Thorstein Ericsson weds Gudrid; Apparitions.—Now it is to be told that Thorstein Ericsson sought Gudrid, Thorbiorn's daughter, in wedlock. His suit was favorably received both by herself and by her father, and it was decided that Thorstein should marry Gudrid, and the wedding was held at Brattahlid in the autumn. The entertainment sped well, and was very numerously attended. Thorstein had a home in the Western Settlement at a certain farmstead, which is called Lysufirth. A half interest in this property belonged to a man named Thorstein, whose wife's name was Sigrid. Thorstein went to Lysufirth, in the autumn, to his namesake, and Gudrid bore him company. They were well received, and remained there during the winter. It came to pass that sickness appeared in their home early in the winter. Gard was the name of the overseer there; he had few friends; he fell sick first, and died. It was not long before one after another fell sick and died. Then Thorstein, Eric's son, fell sick, and Sigrid, the wife of Thorstein, his namesake; and one evening Sigrid wished to go to the house, which stood over against the outer-door, and Gudrid accompanied her; they were facing the outer-door when Sigrid uttered a loud cry. "We have acted thoughtlessly," exclaimed Gudrid, "yet thou needest not cry, though the cold strikes thee; let us go in again as speedily as possible." Sigrid answers, "This may not be in this present plight. All of the dead folk are drawn up here before the door now; among them I see thy husband, Thorstein, and I can see myself there, and it is distressful to look upon." But directly this had passed she exclaimed, "Let us go now, Gudrid; I no longer see the band!" The overseer had vanished from her sight, whereas it had seemed to her before that he stood with a whip in his hand and made as if he would scourge the flock. So they went in, and ere the morning came she was dead, and a coffin was made ready for the corpse; and that same day the men planned to row out to fish, and Thorstein accompanied them to the landing-place, and in the twilight he went down to see their catch. Thorstein, Eric's son, then sent word to his namesake that he should come to him, saying that all was not as it should be there, for the housewife was endeavoring to rise to her feet, and wished to get in under the clothes beside him, and when he entered the room she was come up on the edge of the bed. He thereupon seized her hands and held a pole-axe[28-1] before her breast. Thorstein, Eric's son, died before night-fall. Thorstein, the master of the house, bade Gudrid lie down and sleep, saying that he would keep watch over the bodies during the night; thus she did, and early in the night, Thorstein, Eric's son, sat up and spoke saying that he desired Gudrid to be called thither, for that it was his wish to speak to her: "It is God's will that this hour be given me for my own and for the betterment of my condition." Thorstein, the master, went in search of Gudrid, and waked her, and bade her cross herself, and pray God to help her; "Thorstein, Eric's son, has said to me that he wishes to see thee; thou must take counsel with thyself now, what thou wilt do, for I have no advice to give thee." She replies, "It may be that this is intended to be one of those incidents which shall afterward be held in remembrance, this strange event, and it is my trust that God will keep watch over me; wherefore, under God's mercy, I shall venture to him and learn what it is that he would say, for I may not escape this if it be designed to bring me harm. I will do this, lest he go further, for it is my belief that the matter is a grave one." So Gudrid went and drew near to Thorstein, and he seemed to her to be weeping. He spoke a few words in her ear, in a low tone, so that she alone could hear them; but this he said so that all could hear, that those persons would be blessed who kept well the faith, and that it carried with it all help and consolation, and yet many there were, said he, who kept it but ill. "This is no proper usage which has obtained here in Greenland since Christianity was introduced here, to inter men in unconsecrated earth, with nought but a brief funeral service. It is my wish that I be conveyed to the church, together with the others who have died here; Gard, however, I would have you burn upon a pyre, as speedily as possible, since he has been the cause of all of the apparitions which have been seen here during the winter." He spoke to her also of her own destiny, and said that she had a notable future in store for her, but he bade her beware of marrying any Greenlander; he directed her also to give their property to the church and to the poor, and then sank down again a second time. It had been the custom in Greenland, after Christianity was introduced there, to bury persons on the farmsteads where they died, in unconsecrated earth; a pole was erected in the ground, touching the breast of the dead, and subsequently, when the priests came thither, the pole was withdrawn and holy water poured in [the orifice], and the funeral service held there, although it might be long thereafter. The bodies of the dead were conveyed to the church at Ericsfirth, and the funeral services held there by the clergy. Thorbiorn died soon after this, and all of his property then passed into Gudrid's possession. Eric took her to his home and carefully looked after her affairs.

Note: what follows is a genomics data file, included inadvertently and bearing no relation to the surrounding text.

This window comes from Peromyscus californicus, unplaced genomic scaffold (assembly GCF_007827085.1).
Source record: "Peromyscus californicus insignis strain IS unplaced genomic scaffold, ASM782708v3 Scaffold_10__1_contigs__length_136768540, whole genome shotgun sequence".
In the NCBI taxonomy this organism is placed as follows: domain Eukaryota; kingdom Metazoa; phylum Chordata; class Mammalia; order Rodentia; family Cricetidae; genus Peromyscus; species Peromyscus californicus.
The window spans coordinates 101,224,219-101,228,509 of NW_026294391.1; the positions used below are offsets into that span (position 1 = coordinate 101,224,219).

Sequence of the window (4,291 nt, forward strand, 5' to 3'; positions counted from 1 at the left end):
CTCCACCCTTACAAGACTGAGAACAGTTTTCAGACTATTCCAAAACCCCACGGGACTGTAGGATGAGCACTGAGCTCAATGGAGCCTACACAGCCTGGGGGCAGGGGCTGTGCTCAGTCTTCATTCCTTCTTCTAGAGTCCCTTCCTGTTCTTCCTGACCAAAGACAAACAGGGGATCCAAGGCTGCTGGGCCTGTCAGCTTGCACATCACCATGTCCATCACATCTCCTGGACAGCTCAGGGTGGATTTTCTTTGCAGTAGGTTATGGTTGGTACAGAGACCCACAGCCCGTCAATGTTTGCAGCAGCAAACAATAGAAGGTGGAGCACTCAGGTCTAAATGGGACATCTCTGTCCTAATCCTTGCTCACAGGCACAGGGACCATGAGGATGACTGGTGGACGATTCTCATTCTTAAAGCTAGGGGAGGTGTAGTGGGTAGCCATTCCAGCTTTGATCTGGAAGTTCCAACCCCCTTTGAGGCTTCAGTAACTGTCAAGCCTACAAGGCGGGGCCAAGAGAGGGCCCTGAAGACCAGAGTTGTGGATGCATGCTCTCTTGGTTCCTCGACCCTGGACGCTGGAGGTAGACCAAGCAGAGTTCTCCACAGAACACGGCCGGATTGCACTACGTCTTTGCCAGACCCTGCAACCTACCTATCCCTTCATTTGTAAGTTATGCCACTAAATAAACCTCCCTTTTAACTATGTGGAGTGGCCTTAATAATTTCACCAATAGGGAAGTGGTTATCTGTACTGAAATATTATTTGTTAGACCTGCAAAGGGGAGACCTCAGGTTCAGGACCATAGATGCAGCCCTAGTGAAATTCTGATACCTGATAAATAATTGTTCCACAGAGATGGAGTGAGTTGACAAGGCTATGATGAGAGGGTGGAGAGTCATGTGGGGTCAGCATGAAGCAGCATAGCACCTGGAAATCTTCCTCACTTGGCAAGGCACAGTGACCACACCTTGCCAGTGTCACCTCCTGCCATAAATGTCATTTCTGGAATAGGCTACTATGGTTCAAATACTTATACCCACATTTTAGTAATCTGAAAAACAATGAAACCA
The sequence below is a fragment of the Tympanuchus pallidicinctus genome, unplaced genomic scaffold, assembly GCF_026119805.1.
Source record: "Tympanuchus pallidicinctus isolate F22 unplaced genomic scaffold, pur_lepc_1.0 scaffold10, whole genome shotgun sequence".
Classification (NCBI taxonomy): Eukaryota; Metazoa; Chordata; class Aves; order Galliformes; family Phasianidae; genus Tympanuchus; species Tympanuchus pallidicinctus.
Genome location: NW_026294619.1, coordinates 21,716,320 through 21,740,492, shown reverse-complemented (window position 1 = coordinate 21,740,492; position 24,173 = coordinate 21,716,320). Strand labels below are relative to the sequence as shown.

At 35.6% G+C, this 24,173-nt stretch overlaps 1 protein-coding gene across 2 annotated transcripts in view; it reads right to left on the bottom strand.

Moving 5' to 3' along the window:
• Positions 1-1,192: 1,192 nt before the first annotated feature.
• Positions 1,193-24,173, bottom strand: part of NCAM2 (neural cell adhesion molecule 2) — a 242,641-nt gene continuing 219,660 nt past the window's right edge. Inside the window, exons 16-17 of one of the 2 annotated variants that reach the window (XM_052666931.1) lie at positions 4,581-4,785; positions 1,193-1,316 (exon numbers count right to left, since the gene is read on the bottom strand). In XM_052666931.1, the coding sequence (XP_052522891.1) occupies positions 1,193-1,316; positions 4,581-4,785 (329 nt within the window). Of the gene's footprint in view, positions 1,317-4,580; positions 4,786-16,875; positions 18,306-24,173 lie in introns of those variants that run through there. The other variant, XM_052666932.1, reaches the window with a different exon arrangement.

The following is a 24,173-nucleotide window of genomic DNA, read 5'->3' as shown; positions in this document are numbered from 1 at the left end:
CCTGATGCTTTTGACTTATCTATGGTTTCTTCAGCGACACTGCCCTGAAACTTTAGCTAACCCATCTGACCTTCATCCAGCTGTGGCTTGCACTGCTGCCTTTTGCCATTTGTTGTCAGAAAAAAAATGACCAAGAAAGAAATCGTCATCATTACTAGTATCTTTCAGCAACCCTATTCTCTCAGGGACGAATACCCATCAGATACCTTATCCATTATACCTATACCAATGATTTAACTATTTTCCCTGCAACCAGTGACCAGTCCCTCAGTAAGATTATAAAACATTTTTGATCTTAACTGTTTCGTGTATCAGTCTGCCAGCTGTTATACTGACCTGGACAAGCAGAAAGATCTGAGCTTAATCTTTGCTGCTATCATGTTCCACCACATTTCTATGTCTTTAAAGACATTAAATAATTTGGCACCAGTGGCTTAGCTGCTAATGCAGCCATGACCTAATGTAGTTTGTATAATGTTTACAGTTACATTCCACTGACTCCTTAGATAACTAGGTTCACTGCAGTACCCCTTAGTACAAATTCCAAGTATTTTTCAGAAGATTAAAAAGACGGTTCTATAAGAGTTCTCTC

Concerning Thord of Hoefdi.—There was a man named Thord, who lived at Hoefdi on Hoefdi-strands. He married Fridgerd, daughter of Thori the Loiterer and Fridgerd, daughter of Kiarval the King of the Irish. Thord was a son of Biorn Chestbutter, son of Thorvald Spine, Asleik's son, the son of Biorn Iron-side, the son of Ragnar Shaggy-breeks. They had a son named Snorri. He married Thorhild Ptarmigan, daughter of Thord the Yeller. Their son was Thord Horse-head. Thorfinn Karlsefni[30-1] was the name of Thord's son. Thorfinn's mother's name was Thorunn. Thorfinn was engaged in trading voyages, and was reputed to be a successful merchant. One summer Karlsefni equipped his ship, with the intention of sailing to Greenland. Snorri, Thorbrand's son, of Alptafirth accompanied him, and there were forty men on board the ship with them. There was a man named Biarni, Grimolf's son, a man from Breidafirth, and another named Thorhall, Gamli's son, an East-firth man. They equipped their ship, the same summer as Karlsefni, with the intention of making a voyage to Greenland; they had also forty men in their ship. When they were ready to sail, the two ships put to sea together. It has not been recorded how long a voyage they had; but it is to be told, that both of the ships arrived at Ericsfirth in the autumn. Eric and other of the inhabitants of the country rode to the ships, and a goodly trade was soon established between them. Gudrid was requested by the skippers to take such of their wares as she wished, while Eric, on his part, showed great munificence in return, in that he extended an invitation to both crews to accompany him home for winter quarters at Brattahlid. The merchants accepted this invitation, and went with Eric. Their wares were then conveyed to Brattahlid; nor was there lack there of good and commodious store-houses, in which to keep them; nor was there wanting much of that, which they needed, and the merchants were well pleased with their entertainment at Eric's home during that winter. Now as it drew toward Yule, Eric became very taciturn, and less cheerful than had been his wont. On one occasion Karlsefni entered into conversation with Eric, and said: "Hast thou aught weighing upon thee, Eric? The folk have remarked, that thou art somewhat more silent than thou hast been hitherto. Thou hast entertained us with great liberality, and it behooves us to make such return as may lie within our power. Do thou now but make known the cause of thy melancholy." Eric answers: "Ye accept hospitality gracefully, and in manly wise, and I am not pleased that ye should be the sufferers by reason of our intercourse; rather am I troubled at the thought, that it should be given out elsewhere, that ye have never passed a worse Yule than this, now drawing nigh, when Eric the Red was your host at Brattahlid in Greenland." "There shall be no cause for that," replies Karlsefni, "we have malt, and meal, and corn in our ships, and you are welcome to take of these whatsoever you wish, and to provide as liberal an entertainment as seems fitting to you." Eric accepts this offer, and preparations were made for the Yule feast, and it was so sumptuous, that it seemed to the people they had scarcely ever seen so grand an entertainment before. And after Yule, Karlsefni broached the subject of a marriage with Gudrid to Eric, for he assumed that with him rested the right to bestow her hand in marriage. Eric answers favorably, and says, that she would accomplish the fate in store for her, adding that he had heard only good reports of him. And, not to prolong this, the result was, that Thorfinn was betrothed to Thurid,[31-1] and the banquet was augmented, and their wedding was celebrated; and this befell at Brattahlid during the winter.